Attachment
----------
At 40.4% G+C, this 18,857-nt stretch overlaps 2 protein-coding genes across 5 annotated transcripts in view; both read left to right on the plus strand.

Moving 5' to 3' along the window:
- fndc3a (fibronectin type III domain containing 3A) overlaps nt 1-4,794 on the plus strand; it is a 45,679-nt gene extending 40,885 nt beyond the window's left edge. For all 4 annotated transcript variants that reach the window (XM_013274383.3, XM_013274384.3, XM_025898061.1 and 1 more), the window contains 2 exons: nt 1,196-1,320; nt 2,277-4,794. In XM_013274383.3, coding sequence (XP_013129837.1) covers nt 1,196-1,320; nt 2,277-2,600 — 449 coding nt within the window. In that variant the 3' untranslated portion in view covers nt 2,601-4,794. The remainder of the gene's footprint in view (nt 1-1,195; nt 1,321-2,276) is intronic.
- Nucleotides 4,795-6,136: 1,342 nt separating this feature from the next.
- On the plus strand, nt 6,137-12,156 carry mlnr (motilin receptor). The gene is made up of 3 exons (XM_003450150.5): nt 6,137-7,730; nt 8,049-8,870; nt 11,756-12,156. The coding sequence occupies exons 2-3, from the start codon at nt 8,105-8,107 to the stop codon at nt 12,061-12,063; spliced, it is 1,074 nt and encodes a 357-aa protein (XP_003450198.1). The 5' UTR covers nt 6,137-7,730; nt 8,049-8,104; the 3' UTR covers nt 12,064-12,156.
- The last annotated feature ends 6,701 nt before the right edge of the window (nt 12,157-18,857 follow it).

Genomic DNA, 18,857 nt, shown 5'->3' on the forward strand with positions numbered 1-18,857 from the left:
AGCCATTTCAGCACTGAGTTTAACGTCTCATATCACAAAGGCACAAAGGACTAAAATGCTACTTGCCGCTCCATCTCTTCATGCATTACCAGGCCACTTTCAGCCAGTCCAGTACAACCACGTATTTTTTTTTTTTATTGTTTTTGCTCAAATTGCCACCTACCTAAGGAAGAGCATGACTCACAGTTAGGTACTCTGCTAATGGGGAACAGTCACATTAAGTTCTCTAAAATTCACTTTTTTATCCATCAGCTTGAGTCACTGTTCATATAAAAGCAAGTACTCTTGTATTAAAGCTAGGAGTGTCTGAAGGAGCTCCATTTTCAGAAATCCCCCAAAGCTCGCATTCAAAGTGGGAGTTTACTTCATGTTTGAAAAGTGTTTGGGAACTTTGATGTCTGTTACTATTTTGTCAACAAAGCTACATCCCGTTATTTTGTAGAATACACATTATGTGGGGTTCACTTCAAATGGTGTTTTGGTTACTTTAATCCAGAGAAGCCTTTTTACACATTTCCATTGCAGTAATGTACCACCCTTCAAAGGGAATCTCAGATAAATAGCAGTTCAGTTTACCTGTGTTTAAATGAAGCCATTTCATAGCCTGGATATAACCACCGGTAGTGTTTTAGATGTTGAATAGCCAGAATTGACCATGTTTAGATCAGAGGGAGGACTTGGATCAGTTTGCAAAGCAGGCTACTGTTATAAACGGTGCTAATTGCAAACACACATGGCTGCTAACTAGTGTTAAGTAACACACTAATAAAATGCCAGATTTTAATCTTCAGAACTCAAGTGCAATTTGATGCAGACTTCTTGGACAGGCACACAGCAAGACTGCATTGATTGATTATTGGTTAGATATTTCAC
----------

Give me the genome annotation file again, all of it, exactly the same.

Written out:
At 40.4% G+C, this 18,857-nt stretch overlaps 2 protein-coding genes across 5 annotated transcripts in view; both read left to right on the plus strand.

Moving 5' to 3' along the window:
- fndc3a (fibronectin type III domain containing 3A) overlaps nt 1-4,794 on the plus strand; it is a 45,679-nt gene extending 40,885 nt beyond the window's left edge. For all 4 annotated transcript variants that reach the window (XM_013274383.3, XM_013274384.3, XM_025898061.1 and 1 more), the window contains 2 exons: nt 1,196-1,320; nt 2,277-4,794. In XM_013274383.3, coding sequence (XP_013129837.1) covers nt 1,196-1,320; nt 2,277-2,600 — 449 coding nt within the window. In that variant the 3' untranslated portion in view covers nt 2,601-4,794. The remainder of the gene's footprint in view (nt 1-1,195; nt 1,321-2,276) is intronic.
- Nucleotides 4,795-6,136: 1,342 nt separating this feature from the next.
- On the plus strand, nt 6,137-12,156 carry mlnr (motilin receptor). The gene is made up of 3 exons (XM_003450150.5): nt 6,137-7,730; nt 8,049-8,870; nt 11,756-12,156. The coding sequence occupies exons 2-3, from the start codon at nt 8,105-8,107 to the stop codon at nt 12,061-12,063; spliced, it is 1,074 nt and encodes a 357-aa protein (XP_003450198.1). The 5' UTR covers nt 6,137-7,730; nt 8,049-8,104; the 3' UTR covers nt 12,064-12,156.
- The last annotated feature ends 6,701 nt before the right edge of the window (nt 12,157-18,857 follow it).

Genomic DNA, 18,857 nt, shown 5'->3' on the forward strand with positions numbered 1-18,857 from the left:
AGCCATTTCAGCACTGAGTTTAACGTCTCATATCACAAAGGCACAAAGGACTAAAATGCTACTTGCCGCTCCATCTCTTCATGCATTACCAGGCCACTTTCAGCCAGTCCAGTACAACCACGTATTTTTTTTTTTTATTGTTTTTGCTCAAATTGCCACCTACCTAAGGAAGAGCATGACTCACAGTTAGGTACTCTGCTAATGGGGAACAGTCACATTAAGTTCTCTAAAATTCACTTTTTTATCCATCAGCTTGAGTCACTGTTCATATAAAAGCAAGTACTCTTGTATTAAAGCTAGGAGTGTCTGAAGGAGCTCCATTTTCAGAAATCCCCCAAAGCTCGCATTCAAAGTGGGAGTTTACTTCATGTTTGAAAAGTGTTTGGGAACTTTGATGTCTGTTACTATTTTGTCAACAAAGCTACATCCCGTTATTTTGTAGAATACACATTATGTGGGGTTCACTTCAAATGGTGTTTTGGTTACTTTAATCCAGAGAAGCCTTTTTACACATTTCCATTGCAGTAATGTACCACCCTTCAAAGGGAATCTCAGATAAATAGCAGTTCAGTTTACCTGTGTTTAAATGAAGCCATTTCATAGCCTGGATATAACCACCGGTAGTGTTTTAGATGTTGAATAGCCAGAATTGACCATGTTTAGATCAGAGGGAGGACTTGGATCAGTTTGCAAAGCAGGCTACTGTTATAAACGGTGCTAATTGCAAACACACATGGCTGCTAACTAGTGTTAAGTAACACACTAATAAAATGCCAGATTTTAATCTTCAGAACTCAAGTGCAATTTGATGCAGACTTCTTGGACAGGCACACAGCAAGACTGCATTGATTGATTATTGGTTAGATATTTCAC